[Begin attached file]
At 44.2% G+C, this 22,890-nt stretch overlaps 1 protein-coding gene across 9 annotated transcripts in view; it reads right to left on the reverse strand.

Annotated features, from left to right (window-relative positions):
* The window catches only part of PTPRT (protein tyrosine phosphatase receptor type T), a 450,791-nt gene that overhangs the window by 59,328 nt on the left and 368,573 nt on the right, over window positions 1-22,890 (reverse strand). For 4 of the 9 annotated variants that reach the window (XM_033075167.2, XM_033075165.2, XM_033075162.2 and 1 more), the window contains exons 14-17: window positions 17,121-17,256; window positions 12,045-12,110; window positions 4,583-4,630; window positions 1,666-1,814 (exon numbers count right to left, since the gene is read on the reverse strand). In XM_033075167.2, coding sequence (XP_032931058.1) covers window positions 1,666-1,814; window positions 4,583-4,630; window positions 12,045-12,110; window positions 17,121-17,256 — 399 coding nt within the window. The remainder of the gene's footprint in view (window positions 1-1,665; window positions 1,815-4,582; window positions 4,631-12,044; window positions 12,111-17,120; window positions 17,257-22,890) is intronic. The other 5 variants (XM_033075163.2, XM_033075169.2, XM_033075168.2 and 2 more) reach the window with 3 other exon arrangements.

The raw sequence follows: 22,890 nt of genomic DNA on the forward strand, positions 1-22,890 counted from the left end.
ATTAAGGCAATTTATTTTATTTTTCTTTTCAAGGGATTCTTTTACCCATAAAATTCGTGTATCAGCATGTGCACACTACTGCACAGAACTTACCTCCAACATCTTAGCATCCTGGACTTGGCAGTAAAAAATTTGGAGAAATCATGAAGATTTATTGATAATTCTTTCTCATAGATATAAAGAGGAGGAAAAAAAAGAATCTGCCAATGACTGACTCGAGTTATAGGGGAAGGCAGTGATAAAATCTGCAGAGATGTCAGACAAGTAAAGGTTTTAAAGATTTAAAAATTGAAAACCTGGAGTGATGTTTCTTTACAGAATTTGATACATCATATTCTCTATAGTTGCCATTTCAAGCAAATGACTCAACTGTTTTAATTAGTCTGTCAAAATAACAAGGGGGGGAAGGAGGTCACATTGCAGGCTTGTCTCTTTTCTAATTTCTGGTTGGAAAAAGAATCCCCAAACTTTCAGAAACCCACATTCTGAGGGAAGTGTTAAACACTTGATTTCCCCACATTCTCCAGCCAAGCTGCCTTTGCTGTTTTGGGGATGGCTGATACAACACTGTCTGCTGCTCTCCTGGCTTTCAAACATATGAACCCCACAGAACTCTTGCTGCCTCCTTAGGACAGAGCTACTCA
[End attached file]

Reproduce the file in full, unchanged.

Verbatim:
At 44.2% G+C, this 22,890-nt stretch overlaps 1 protein-coding gene across 9 annotated transcripts in view; it reads right to left on the reverse strand.

Annotated features, from left to right (window-relative positions):
* The window catches only part of PTPRT (protein tyrosine phosphatase receptor type T), a 450,791-nt gene that overhangs the window by 59,328 nt on the left and 368,573 nt on the right, over window positions 1-22,890 (reverse strand). For 4 of the 9 annotated variants that reach the window (XM_033075167.2, XM_033075165.2, XM_033075162.2 and 1 more), the window contains exons 14-17: window positions 17,121-17,256; window positions 12,045-12,110; window positions 4,583-4,630; window positions 1,666-1,814 (exon numbers count right to left, since the gene is read on the reverse strand). In XM_033075167.2, coding sequence (XP_032931058.1) covers window positions 1,666-1,814; window positions 4,583-4,630; window positions 12,045-12,110; window positions 17,121-17,256 — 399 coding nt within the window. The remainder of the gene's footprint in view (window positions 1-1,665; window positions 1,815-4,582; window positions 4,631-12,044; window positions 12,111-17,120; window positions 17,257-22,890) is intronic. The other 5 variants (XM_033075163.2, XM_033075169.2, XM_033075168.2 and 2 more) reach the window with 3 other exon arrangements.

The raw sequence follows: 22,890 nt of genomic DNA on the forward strand, positions 1-22,890 counted from the left end.
ATTAAGGCAATTTATTTTATTTTTCTTTTCAAGGGATTCTTTTACCCATAAAATTCGTGTATCAGCATGTGCACACTACTGCACAGAACTTACCTCCAACATCTTAGCATCCTGGACTTGGCAGTAAAAAATTTGGAGAAATCATGAAGATTTATTGATAATTCTTTCTCATAGATATAAAGAGGAGGAAAAAAAAGAATCTGCCAATGACTGACTCGAGTTATAGGGGAAGGCAGTGATAAAATCTGCAGAGATGTCAGACAAGTAAAGGTTTTAAAGATTTAAAAATTGAAAACCTGGAGTGATGTTTCTTTACAGAATTTGATACATCATATTCTCTATAGTTGCCATTTCAAGCAAATGACTCAACTGTTTTAATTAGTCTGTCAAAATAACAAGGGGGGGAAGGAGGTCACATTGCAGGCTTGTCTCTTTTCTAATTTCTGGTTGGAAAAAGAATCCCCAAACTTTCAGAAACCCACATTCTGAGGGAAGTGTTAAACACTTGATTTCCCCACATTCTCCAGCCAAGCTGCCTTTGCTGTTTTGGGGATGGCTGATACAACACTGTCTGCTGCTCTCCTGGCTTTCAAACATATGAACCCCACAGAACTCTTGCTGCCTCCTTAGGACAGAGCTACTCA